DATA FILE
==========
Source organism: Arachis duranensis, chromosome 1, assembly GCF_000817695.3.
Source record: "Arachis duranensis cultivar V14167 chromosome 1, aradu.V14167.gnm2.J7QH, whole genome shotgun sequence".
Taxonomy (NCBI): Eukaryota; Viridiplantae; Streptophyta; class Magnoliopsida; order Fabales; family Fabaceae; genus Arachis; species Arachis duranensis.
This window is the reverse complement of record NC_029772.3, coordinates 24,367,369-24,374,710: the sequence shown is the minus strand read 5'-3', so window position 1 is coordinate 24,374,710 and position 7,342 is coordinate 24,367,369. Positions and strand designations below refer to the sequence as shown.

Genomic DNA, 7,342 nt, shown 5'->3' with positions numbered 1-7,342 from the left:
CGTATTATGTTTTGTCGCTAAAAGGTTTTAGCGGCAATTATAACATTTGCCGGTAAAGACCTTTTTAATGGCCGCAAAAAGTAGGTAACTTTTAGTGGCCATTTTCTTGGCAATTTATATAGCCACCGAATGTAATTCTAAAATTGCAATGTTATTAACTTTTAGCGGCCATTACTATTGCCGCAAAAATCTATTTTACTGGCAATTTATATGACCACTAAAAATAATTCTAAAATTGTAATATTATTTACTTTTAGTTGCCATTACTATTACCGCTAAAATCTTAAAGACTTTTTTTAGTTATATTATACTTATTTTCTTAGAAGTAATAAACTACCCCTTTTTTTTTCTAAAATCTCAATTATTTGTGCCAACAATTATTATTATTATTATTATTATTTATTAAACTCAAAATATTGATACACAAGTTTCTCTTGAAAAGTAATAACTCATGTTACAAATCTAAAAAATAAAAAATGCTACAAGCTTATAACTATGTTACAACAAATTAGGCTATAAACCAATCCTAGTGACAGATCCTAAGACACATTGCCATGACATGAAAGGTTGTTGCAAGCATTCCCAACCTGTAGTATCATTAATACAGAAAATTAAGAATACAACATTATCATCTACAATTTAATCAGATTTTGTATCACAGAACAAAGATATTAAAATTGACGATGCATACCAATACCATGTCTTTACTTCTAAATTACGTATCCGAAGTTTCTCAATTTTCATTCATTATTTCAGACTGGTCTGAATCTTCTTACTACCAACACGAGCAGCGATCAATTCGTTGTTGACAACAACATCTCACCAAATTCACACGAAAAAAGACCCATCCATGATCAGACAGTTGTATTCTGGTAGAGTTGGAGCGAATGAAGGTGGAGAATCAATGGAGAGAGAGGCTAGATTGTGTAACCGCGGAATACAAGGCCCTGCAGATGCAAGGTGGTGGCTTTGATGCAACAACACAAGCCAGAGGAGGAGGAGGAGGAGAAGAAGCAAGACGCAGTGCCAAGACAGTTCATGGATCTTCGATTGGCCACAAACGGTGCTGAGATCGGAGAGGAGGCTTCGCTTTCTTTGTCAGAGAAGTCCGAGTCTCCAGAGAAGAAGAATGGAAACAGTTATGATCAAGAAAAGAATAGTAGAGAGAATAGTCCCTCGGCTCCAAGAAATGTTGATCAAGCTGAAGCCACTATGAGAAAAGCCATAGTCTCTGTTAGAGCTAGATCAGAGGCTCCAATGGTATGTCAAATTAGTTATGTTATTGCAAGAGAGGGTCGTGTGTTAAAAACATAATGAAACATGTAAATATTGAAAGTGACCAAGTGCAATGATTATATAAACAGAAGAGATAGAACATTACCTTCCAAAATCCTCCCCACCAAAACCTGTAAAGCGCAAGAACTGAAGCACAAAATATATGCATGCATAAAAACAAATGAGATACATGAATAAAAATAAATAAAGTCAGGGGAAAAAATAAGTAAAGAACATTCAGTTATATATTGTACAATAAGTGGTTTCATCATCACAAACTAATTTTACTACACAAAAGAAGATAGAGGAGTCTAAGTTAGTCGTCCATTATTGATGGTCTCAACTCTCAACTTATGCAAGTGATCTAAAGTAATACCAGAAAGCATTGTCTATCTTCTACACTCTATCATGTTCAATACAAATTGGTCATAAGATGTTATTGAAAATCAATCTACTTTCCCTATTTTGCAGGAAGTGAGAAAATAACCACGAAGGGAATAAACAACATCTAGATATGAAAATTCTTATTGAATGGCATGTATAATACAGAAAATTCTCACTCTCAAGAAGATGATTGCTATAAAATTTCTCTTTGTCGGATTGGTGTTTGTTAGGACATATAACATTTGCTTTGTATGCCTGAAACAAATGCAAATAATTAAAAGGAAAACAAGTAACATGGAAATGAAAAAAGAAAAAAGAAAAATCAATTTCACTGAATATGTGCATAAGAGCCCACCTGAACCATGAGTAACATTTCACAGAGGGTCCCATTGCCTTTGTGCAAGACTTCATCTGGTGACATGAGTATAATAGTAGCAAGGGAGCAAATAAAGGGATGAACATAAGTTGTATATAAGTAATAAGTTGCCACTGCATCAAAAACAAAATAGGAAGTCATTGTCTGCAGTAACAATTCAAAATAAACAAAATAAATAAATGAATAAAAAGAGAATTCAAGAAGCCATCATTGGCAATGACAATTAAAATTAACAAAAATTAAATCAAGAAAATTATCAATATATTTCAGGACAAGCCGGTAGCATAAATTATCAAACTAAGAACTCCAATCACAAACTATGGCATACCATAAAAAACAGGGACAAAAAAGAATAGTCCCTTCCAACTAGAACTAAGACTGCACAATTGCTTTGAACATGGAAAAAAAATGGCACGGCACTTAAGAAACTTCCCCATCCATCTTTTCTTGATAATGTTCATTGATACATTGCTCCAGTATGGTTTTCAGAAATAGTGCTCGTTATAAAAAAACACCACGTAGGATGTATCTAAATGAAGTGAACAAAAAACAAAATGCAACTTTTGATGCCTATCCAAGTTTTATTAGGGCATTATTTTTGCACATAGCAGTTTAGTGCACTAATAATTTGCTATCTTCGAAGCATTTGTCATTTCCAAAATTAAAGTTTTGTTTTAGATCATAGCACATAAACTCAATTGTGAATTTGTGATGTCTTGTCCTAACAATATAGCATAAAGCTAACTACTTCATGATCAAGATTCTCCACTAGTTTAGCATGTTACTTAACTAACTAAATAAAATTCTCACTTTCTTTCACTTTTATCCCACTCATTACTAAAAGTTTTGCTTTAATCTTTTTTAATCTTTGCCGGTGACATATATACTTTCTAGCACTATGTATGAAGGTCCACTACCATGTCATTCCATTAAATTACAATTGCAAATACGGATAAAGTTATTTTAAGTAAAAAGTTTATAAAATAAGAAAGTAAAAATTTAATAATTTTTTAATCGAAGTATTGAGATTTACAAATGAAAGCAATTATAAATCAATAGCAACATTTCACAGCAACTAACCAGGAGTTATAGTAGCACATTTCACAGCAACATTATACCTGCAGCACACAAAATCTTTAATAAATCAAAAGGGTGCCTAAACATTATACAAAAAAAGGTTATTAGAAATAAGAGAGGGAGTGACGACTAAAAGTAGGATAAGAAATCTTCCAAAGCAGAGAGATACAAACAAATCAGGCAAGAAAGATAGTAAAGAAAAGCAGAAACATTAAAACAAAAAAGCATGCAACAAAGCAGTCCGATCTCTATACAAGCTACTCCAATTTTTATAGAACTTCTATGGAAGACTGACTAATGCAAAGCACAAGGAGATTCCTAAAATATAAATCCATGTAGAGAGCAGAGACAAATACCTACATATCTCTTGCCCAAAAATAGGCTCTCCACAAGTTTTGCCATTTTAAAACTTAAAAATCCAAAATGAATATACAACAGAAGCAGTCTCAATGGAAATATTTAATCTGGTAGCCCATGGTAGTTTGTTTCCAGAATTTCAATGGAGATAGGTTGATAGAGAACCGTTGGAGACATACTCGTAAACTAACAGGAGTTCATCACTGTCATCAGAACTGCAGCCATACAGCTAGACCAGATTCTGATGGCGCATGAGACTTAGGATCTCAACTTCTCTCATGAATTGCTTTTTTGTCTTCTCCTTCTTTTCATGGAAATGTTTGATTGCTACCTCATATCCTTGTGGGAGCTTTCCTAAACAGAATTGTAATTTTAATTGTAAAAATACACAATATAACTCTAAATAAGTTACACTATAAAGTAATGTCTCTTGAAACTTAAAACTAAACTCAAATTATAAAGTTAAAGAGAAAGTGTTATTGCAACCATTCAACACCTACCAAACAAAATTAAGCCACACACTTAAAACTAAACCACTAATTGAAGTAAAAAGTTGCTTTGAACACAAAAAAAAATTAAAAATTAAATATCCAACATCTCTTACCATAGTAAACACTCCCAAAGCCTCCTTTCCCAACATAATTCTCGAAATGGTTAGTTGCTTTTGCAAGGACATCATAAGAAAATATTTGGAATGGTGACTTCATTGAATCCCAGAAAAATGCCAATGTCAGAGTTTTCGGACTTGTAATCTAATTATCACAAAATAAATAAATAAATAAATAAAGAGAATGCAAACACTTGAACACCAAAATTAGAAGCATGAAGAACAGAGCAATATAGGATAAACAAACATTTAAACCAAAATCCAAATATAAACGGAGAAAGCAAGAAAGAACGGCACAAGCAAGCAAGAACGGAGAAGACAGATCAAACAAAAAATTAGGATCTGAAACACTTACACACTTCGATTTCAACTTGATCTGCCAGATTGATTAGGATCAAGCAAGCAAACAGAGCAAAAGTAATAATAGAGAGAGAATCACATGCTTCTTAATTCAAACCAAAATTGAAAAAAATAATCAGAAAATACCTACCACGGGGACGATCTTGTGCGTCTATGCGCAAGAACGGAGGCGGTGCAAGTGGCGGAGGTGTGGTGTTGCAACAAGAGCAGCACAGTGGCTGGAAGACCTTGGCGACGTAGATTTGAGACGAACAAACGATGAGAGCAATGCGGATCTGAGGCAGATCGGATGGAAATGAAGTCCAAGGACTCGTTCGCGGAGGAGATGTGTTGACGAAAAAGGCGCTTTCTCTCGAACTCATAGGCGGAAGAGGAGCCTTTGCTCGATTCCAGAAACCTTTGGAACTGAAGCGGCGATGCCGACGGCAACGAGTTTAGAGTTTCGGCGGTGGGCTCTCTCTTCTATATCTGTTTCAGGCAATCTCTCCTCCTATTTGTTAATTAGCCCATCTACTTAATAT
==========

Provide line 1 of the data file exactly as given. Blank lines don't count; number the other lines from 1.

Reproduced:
Source organism: Arachis duranensis, chromosome 1, assembly GCF_000817695.3.